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Container candles - How to make them ?

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How to make them ?

Now that wax blends specially formulated for Container candles have become readily available to candlemakers outside the United States (it was certainly not the case when I wrote the first version of this article, about twenty years ago), this type of candle is one of the easiest to make, even for an absolute beginner. The apparition and increasing popularity of soy and other soft vegetable waxes, particularly suited to be poured in glass and metal containers, have played an important part in that as well.

In this article and the video that illustrates it, we will discover in details each and every step of the creation of a Container candle.

Supplies and tools used for this project

You have already been introduced to the specific supplies you will need to make Container candles in the article devoted to that topic but it seems interesting to show you exactly what I have been using to complete this project : it is probably what you will be using too...

  • a double boiler and a melting pot,
  • a container candle wax blend,
  • a thermometer,
  • a long needle or a kebab stick,
  • a glass (or plastic) stirring stick,
  • fragrance oil,
  • candle dye,
  • a decorative container in glass or metal,
  • a pre-tabbed wick whose size matches the diameter of your container,
  • a glue dot or your glue gun,
  • a kitchen scale of sufficient precision,
  • a glass vessel to measure the fragrance oil,
  • a heat gun (not mandatory but highly recommended for good results)

How to make a Container candle ?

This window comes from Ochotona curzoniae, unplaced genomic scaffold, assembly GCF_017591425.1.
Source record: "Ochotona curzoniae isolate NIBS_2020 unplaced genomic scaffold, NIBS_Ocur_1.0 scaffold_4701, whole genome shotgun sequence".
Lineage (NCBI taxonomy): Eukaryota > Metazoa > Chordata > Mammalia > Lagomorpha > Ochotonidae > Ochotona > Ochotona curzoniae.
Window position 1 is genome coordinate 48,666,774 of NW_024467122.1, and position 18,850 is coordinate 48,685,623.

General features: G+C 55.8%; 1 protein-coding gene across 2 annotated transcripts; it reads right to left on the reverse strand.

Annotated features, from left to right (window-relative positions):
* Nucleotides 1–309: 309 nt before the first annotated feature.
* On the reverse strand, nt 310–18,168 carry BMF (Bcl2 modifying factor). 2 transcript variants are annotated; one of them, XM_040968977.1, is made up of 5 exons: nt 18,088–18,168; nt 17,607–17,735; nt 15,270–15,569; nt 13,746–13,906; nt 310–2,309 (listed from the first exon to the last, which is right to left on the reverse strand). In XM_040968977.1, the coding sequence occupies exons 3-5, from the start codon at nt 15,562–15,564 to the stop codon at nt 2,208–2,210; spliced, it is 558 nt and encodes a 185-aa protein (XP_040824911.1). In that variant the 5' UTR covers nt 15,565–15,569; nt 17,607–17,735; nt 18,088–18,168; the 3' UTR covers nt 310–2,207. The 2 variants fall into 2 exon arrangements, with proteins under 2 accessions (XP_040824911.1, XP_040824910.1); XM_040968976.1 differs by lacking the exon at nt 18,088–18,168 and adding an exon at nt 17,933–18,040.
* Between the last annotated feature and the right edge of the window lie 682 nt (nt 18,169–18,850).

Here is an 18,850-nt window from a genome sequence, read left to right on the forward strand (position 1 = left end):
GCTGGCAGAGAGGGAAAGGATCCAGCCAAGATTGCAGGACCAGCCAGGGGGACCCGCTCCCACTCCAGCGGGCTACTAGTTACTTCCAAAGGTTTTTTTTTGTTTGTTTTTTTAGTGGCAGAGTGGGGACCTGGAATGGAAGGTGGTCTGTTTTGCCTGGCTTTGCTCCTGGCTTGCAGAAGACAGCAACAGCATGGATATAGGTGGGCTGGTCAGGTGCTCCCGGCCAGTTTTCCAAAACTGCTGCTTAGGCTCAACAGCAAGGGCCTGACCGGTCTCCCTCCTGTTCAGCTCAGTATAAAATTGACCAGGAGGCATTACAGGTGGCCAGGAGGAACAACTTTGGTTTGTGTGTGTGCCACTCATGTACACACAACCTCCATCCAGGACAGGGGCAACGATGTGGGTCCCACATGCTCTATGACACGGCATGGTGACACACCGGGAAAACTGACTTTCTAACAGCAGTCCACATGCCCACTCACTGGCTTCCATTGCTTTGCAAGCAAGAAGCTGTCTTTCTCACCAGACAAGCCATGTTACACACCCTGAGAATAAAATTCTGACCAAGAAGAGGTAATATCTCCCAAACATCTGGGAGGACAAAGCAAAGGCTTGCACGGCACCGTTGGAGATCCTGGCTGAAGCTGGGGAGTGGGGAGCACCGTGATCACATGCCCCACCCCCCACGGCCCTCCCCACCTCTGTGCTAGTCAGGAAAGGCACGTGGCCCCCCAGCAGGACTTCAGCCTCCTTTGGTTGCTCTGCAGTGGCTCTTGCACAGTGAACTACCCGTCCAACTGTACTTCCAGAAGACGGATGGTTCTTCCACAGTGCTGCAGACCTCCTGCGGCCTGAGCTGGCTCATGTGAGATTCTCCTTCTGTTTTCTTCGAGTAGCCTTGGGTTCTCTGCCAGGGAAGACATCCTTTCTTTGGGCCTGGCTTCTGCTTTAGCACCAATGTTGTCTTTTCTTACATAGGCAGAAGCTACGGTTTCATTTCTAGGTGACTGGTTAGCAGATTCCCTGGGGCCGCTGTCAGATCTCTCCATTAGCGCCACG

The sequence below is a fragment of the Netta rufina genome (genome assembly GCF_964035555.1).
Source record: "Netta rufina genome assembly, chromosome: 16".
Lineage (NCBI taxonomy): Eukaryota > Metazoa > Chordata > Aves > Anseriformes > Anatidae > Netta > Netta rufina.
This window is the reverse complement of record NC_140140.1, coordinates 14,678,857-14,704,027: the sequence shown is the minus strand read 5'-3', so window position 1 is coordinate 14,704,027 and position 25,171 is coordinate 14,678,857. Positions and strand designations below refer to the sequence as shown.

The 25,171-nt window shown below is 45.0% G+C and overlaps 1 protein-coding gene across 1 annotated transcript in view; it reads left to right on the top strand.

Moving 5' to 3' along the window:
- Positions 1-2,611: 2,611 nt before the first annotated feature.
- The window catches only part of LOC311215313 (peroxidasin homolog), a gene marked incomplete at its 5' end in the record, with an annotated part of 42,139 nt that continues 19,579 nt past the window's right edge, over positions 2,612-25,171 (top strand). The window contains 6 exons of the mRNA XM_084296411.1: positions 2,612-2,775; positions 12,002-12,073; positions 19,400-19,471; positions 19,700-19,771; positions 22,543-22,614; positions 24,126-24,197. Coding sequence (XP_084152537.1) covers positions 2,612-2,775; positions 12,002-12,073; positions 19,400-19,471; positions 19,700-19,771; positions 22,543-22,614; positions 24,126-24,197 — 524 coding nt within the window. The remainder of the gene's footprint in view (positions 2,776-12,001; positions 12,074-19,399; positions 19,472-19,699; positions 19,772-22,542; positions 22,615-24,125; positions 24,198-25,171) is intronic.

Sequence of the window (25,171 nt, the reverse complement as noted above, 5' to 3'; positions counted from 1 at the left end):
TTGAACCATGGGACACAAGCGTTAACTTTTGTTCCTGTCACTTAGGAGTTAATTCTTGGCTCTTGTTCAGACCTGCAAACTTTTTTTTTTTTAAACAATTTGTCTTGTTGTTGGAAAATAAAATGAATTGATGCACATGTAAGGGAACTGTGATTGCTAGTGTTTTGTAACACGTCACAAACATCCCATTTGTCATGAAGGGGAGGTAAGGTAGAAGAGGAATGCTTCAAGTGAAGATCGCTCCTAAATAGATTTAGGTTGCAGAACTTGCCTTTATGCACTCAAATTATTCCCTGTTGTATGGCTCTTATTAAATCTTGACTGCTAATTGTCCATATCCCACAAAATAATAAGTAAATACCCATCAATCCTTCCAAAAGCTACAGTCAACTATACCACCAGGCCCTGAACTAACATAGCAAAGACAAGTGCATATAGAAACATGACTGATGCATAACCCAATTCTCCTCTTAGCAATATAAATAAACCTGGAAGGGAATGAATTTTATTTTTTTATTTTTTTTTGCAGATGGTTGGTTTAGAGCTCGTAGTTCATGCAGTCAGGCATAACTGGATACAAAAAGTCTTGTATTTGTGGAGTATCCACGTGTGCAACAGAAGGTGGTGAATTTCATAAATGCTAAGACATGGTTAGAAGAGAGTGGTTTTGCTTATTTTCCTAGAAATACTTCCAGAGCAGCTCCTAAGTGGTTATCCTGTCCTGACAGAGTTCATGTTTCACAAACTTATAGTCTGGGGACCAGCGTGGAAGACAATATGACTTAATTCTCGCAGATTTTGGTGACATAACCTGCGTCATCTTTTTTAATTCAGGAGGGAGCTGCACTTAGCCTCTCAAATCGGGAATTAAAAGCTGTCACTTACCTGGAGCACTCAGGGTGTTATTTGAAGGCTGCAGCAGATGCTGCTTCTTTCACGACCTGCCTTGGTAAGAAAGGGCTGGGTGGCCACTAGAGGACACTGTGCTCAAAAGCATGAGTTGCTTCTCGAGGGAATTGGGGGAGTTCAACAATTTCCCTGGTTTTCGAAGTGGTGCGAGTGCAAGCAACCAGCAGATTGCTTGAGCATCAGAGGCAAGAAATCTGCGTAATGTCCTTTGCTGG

Before we start, we need to say a few words about Container candles wax, if you decide to go with a commercial blend.

If it's your first time making Container candles, you may be surprised, when your order arrives, to find large slabs of wax instead of the pellets you're probably used to if you ever used regular paraffin wax. Don't worry, that's the form it normally comes in ! But how to break it down into manageable pieces that will fit inside your melting pot ?

Along the years, I have tried many different ways of breaking down slabs of Container candles wax but the only one so far that hasn't given me grey hair is also the one used in stone quarries to break down slabs of stone. All you need is a large, flat-head screwdriver.

Place the slab of wax on a cutting board covered with wax paper. With the screwdriver, trace a line where you plan to cut just to give you a guideline. Along this line, at four or five different places regularly spaced, drive the screwdriver head through the wax, not too hard at first. The second time around, push a bit harder. Repeat a third time. You are actually creating a break line. The piece of wax you covet should soon separate from the rest of the slab without further ado. Repeat the operation to break down the smaller slab.

While your wax gently melts in the double boiler (a relatively quick process as Container blends have a rather low melting point), prepare your container.

If you're going to be using a glue dot, press one of its sticky sides against the wick tab then peel off the film that covers the other side. If you prefer using a glue gun, just place a drop of glue on the wick tab. Hold the wick by its end and use your needle to guide the tab, then press it against the bottom of the container, making sure it is dead center. Apply pressure with the needle on every side of the tab. Then stick your fingers inside the container and push down on the wick tab using the tip of both your middle fingers.

Install a wick holder to straighten and center the wick. I can think of nothing worse than a candle with a wick off-center...

Trick of the trade : when your wick is installed, place container and all on the scale and write down the weight (in this case 593 grams) next to the type of container in your notebook. We will come back to this towards the end of this project.